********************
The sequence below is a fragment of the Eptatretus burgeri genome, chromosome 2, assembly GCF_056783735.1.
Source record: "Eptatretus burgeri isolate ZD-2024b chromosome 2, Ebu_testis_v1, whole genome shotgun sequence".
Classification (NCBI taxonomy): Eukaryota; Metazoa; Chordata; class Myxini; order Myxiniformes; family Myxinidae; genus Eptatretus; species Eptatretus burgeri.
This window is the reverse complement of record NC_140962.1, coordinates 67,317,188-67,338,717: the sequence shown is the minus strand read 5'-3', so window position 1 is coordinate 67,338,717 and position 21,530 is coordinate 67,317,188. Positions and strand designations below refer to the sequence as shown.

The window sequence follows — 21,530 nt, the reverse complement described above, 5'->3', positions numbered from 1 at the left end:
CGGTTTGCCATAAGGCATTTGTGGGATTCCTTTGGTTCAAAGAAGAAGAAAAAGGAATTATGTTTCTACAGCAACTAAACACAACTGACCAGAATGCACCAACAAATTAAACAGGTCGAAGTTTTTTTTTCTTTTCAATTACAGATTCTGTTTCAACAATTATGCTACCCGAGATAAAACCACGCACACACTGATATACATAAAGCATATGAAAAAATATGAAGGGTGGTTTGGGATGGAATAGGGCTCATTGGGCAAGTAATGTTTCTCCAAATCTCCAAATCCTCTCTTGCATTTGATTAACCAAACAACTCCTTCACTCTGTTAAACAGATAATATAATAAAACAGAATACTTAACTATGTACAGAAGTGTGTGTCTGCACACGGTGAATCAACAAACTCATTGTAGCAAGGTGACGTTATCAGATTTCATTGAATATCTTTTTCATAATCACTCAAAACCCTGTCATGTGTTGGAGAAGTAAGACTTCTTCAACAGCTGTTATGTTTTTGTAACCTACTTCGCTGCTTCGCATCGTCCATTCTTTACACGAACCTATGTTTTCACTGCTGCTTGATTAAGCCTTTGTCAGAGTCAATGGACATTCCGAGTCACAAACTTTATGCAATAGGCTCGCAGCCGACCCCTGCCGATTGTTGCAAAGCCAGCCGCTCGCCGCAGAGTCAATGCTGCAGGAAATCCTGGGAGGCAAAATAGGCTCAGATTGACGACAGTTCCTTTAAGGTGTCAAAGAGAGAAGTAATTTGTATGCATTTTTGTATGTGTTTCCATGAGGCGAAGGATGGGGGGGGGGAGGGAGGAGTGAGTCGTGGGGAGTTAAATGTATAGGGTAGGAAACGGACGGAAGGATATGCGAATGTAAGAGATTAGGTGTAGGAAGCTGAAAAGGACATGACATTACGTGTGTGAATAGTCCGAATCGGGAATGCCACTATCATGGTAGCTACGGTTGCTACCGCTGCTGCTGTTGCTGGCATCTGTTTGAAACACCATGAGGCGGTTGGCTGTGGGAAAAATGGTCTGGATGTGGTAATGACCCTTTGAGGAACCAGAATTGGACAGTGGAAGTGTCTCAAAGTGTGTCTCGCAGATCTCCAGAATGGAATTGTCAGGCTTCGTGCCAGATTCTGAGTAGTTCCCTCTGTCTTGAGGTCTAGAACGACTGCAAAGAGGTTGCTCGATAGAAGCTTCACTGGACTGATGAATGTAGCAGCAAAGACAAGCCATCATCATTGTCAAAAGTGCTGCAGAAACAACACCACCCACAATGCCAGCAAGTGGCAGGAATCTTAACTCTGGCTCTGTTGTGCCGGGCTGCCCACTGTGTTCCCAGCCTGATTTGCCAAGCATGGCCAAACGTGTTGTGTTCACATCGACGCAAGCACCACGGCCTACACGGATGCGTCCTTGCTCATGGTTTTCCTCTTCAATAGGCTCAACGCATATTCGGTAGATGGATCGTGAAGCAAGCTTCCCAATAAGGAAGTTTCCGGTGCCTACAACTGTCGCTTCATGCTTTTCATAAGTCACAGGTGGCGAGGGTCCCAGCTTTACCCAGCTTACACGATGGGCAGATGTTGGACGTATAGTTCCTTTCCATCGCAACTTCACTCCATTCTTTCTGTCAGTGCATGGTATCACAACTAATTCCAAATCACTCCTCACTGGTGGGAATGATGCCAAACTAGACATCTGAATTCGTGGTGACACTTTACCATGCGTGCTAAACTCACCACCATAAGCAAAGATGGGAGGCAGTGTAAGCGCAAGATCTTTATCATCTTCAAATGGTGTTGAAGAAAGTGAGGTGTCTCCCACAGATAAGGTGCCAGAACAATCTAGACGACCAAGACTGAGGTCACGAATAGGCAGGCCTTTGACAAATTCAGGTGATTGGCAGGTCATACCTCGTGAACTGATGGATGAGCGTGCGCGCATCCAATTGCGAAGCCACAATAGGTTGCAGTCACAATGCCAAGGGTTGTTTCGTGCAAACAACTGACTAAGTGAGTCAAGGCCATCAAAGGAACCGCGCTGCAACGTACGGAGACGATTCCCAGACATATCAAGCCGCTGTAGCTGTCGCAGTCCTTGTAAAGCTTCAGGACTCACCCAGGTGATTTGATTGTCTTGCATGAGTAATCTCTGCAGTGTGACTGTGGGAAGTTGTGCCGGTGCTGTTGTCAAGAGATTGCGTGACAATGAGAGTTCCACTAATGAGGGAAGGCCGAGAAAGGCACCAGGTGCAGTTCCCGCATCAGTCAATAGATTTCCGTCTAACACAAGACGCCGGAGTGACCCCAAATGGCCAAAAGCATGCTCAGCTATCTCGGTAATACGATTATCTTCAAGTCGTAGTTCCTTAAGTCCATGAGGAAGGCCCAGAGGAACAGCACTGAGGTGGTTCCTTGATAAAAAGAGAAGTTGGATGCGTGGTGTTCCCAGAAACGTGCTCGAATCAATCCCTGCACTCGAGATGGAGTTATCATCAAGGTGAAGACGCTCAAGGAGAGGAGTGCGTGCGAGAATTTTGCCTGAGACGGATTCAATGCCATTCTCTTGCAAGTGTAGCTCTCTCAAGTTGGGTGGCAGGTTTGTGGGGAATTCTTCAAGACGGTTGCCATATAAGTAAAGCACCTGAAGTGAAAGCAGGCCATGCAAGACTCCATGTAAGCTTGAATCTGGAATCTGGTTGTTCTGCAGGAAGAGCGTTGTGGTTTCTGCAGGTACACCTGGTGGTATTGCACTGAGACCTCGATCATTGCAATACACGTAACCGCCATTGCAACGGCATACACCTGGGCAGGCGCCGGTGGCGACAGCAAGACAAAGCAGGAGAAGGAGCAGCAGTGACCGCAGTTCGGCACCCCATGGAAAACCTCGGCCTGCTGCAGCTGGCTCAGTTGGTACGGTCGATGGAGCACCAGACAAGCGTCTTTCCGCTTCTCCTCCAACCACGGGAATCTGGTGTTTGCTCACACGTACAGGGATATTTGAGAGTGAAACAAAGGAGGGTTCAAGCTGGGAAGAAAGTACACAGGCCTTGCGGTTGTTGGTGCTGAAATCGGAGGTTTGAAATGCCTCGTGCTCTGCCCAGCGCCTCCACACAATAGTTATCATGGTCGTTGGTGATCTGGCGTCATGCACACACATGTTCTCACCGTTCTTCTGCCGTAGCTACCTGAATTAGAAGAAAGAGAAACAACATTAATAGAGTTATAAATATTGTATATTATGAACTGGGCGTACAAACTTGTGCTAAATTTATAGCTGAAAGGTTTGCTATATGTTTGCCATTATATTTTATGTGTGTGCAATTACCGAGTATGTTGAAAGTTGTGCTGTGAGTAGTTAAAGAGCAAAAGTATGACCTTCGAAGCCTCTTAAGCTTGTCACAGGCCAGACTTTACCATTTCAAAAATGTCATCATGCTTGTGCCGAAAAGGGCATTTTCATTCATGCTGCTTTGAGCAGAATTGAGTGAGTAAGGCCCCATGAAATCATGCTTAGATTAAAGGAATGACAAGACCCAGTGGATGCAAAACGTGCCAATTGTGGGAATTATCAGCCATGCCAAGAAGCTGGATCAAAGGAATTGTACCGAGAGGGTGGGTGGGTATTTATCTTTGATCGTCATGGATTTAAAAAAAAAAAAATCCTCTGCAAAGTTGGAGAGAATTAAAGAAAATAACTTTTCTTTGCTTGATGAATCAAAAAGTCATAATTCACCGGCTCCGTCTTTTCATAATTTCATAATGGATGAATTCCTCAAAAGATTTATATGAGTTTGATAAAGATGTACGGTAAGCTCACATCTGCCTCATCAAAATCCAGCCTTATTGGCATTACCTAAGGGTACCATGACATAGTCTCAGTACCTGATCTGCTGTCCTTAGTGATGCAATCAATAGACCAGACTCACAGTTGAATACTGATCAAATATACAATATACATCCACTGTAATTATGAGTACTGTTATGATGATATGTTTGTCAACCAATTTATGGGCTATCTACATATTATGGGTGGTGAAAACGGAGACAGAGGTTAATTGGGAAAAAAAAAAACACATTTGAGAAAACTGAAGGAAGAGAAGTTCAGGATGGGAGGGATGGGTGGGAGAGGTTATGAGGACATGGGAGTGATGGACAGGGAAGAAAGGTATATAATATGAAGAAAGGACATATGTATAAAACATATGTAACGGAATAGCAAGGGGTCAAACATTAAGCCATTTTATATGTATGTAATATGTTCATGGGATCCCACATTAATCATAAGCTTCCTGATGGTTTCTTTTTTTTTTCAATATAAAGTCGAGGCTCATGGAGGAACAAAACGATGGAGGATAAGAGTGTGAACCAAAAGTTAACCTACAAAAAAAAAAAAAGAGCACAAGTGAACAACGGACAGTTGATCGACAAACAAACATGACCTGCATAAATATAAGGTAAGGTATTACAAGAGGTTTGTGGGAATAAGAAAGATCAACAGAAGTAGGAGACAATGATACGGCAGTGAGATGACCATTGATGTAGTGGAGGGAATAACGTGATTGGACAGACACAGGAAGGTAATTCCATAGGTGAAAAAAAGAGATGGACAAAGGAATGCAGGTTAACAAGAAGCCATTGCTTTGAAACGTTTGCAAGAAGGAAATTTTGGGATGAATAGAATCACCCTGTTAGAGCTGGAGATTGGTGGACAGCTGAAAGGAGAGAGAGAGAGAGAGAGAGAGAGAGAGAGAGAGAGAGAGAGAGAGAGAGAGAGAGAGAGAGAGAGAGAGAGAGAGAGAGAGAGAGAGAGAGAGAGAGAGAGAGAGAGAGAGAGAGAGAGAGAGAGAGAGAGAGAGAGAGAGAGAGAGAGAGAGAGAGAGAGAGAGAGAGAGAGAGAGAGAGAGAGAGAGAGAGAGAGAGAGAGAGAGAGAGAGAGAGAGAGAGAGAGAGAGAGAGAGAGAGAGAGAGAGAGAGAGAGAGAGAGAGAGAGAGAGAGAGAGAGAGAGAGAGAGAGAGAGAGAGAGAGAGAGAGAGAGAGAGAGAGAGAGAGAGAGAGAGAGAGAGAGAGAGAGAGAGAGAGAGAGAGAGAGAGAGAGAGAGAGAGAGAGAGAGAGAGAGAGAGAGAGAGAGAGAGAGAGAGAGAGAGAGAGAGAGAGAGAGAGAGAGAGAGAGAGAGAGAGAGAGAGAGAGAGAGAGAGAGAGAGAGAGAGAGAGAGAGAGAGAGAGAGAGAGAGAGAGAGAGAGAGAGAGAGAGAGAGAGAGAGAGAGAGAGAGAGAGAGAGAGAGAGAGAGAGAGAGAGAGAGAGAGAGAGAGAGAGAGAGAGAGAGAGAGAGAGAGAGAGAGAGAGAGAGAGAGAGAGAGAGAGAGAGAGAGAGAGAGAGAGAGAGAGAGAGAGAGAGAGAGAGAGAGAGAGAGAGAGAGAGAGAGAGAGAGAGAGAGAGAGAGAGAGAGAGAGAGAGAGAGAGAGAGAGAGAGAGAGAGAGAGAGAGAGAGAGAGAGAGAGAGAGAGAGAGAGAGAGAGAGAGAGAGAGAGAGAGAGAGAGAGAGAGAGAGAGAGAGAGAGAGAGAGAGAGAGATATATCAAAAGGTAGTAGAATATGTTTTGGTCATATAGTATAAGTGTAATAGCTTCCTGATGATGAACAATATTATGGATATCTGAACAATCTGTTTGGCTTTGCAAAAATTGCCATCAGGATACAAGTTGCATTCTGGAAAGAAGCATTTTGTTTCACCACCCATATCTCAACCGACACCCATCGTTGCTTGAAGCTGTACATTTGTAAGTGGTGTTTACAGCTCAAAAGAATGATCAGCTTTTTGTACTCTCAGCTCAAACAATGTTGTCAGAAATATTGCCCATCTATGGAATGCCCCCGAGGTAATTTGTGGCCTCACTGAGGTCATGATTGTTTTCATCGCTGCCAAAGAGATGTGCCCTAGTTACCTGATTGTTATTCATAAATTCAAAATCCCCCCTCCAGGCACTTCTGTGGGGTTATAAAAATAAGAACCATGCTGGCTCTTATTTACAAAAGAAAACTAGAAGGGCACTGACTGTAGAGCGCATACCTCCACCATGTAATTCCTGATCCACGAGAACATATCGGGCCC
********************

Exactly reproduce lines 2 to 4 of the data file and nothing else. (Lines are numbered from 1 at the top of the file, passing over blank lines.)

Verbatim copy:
Source record: "Eptatretus burgeri isolate ZD-2024b chromosome 2, Ebu_testis_v1, whole genome shotgun sequence".
Classification (NCBI taxonomy): Eukaryota; Metazoa; Chordata; class Myxini; order Myxiniformes; family Myxinidae; genus Eptatretus; species Eptatretus burgeri.
This window is the reverse complement of record NC_140962.1, coordinates 67,317,188-67,338,717: the sequence shown is the minus strand read 5'-3', so window position 1 is coordinate 67,338,717 and position 21,530 is coordinate 67,317,188. Positions and strand designations below refer to the sequence as shown.